It has been sort of an incredible experience writing the book and looking back now as a mother at the situation my mother was in. My memories of that time are sort of mixed, but my mom’s description of the excitement and the energy and the sense of purpose that she felt at that time was just so big, special and unique. I think that it is probably something that you hear from people who moved there at that time. I mean people felt fantastic. They were meditating four hours a day. They had this huge sense of purpose. It just felt like anything was possible. My mom grew up in a middle-class household and when she got to Fairfield, she didn’t have a lot of work opportunities. She ended up having to file for food stamps which was really humiliating for her. It felt strange to us as kids, because we had moved there and felt all the hope and energy and excitement but there was this other side to it which was standing on a precipice of something bad happening. After we’d gotten evicted in New York, we wondered if we were safe or secure. It was a strange combination of hope and danger.

On switching to the private school

Like with the flying program, an anonymous donor from the movement paid for my brother and I to go to the Maharishi School of the Age of Enlightenment. I think it ended up being one of the many guys who was sort of in love with my mother. We were so jazzed to finally feel like we were a part of what was happening. At the new school, we started much later than the public school. We started at like 9:30 in the morning which was awesome. We would sing songs about Maharishi or his science of creative intelligence which was his life philosophy. We would do a group meditation together as kids. We all wore uniforms. It was very organized. The first class of the day was always Maharishi’s life philosophy of the science of creative intelligence where we would learn his theories of life and there were some basic principles and words that he felt were integral to understanding the world. From there we were meant to go into our regular subjects like math, science or spelling. As time went on, every class kind of became Maharishi’s philosophy class. It started to invade every subject. Even though we were doing math we would be talking about how we could see Maharishi’s principles in those math problems. We had a long lunch. At one point it was a two-hour lunch because Maharishi believed that we shouldn’t be stressed out and that it should be a relaxed experience. At the end of the day, we would end with meditation again and be on our way.

On pushing back against an escape narrative

I think a part of my motivation for writing this book as a journalist is that you see all these books out there, which totally understandably, are about people who grew up in these sort of fringe religious communities and they escape. They were a part of it and then to whatever degree they were deluded and then they come out and they see the light and they look back and see everything as horrible. Often times it is and I am not demeaning that experience, but for me that is not what my experience was like. It felt magical to believe everything that Maharishi taught and to be a part of a belief community where everyone shared this sense of purpose and belief that we were changing the world.

On when her beliefs as a child began to change

There was an external change. Maharishi was having more and more teachings come out. Everything seemed to have another layer of knowledge. At the same time, my dad came back into our life. He had completely disappeared. I didn’t talk to him for almost six years and he reappeared in our life when I was around 12 years old. He moved to Fairfield briefly and then moved to Iowa City. He was this sort of counter viewpoint to what was going on. He was sort of critical. My lightning bolt moment was when I was twelve years old. It was November 1989 and the school administrator called all the kids into this special assembly and there was a lot of excitement. Everyone gathered and the administrator is sitting on the stage and he is weeping tears of joy. He announces to all of us that because of our meditations, the Berlin Wall had been torn down. That we had torn it down. For me, I just knew it wasn’t true. I knew that my meditations had not been extra special or extra powerful. I did not believe it. I felt like we were taking credit for a world event that had absolutely nothing to do with us. After that, things started to look really differently for me.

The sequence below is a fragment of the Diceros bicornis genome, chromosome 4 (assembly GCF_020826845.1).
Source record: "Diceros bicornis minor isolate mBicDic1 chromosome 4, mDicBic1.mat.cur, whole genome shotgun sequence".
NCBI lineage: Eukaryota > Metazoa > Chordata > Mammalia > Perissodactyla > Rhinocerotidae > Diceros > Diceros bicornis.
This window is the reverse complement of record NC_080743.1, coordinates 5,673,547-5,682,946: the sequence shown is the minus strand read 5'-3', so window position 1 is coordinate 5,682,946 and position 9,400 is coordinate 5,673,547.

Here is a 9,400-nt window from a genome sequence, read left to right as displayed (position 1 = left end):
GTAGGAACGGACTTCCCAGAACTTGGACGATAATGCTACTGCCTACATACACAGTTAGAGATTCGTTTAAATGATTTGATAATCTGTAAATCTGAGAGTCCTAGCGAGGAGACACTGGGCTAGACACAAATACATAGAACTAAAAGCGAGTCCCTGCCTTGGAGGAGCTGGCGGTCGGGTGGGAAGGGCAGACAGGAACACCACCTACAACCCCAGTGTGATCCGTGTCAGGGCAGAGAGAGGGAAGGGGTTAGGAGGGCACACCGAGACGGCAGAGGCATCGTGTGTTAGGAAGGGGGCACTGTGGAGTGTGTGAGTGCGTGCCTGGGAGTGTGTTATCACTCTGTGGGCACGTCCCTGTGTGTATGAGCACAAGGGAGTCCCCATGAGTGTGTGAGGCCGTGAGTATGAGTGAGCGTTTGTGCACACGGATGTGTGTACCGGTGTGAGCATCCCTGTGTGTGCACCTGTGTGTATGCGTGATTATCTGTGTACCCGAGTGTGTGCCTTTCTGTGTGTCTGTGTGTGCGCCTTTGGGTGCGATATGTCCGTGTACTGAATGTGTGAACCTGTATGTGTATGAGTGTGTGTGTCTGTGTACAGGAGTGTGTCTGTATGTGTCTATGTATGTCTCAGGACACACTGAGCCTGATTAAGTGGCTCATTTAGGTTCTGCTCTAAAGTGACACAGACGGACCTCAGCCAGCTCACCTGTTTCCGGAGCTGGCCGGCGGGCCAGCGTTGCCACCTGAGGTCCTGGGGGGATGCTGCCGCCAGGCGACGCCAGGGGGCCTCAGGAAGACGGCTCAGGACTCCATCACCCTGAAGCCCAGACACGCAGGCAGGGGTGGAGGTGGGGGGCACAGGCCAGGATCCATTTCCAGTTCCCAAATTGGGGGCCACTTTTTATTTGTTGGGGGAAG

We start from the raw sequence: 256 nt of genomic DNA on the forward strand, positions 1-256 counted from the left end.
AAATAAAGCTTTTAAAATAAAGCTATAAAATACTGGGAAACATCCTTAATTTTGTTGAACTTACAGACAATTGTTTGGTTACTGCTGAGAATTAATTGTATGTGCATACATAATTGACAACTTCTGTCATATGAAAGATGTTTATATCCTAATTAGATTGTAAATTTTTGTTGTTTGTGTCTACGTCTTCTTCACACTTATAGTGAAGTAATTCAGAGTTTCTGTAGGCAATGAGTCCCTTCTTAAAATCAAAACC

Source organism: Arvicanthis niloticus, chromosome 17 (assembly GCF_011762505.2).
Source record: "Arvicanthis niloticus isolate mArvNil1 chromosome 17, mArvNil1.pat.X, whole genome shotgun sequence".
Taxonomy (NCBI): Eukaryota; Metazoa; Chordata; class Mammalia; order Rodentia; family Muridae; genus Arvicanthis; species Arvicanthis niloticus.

On choosing meditation for herself

Part of this book is sort of about separating the past and the history and the dogma of the religion you grow up with and trying to find value in it and the things that mean something to you and for me that is meditation. It was always this gift for me and an ability to separate off from the chaos of the world around me and find peace and tranquility and really connect to myself. Over time so much got layered on top of that experience that I rejected it. By the time I was a teenager, I was not really meditating.

It is a work in progress. For me, my connection to TM is the ability to hold contradiction and have these two opposing ideas. I feel a lot of disappointment and sadness about Maharishi and the people who live there still who struggle to make ends meet because of the cost of his programs and yet I meditate every day, just once a day. It is something that feels very much my own and not a part of that. It is a quiet, personal experience. It is holding those two opposites, letting go of the part of me that is critical, cynical and judges the past of the movement and sort of staying connected to some sense of spirituality.

Lindsey Moon produced this interview for broadcast. Monica Starr adapted this interview for the Web.

Charity Nebbe is the host of IPR's Talk of Iowa
Lindsey Moon is IPR's Senior Digital Producer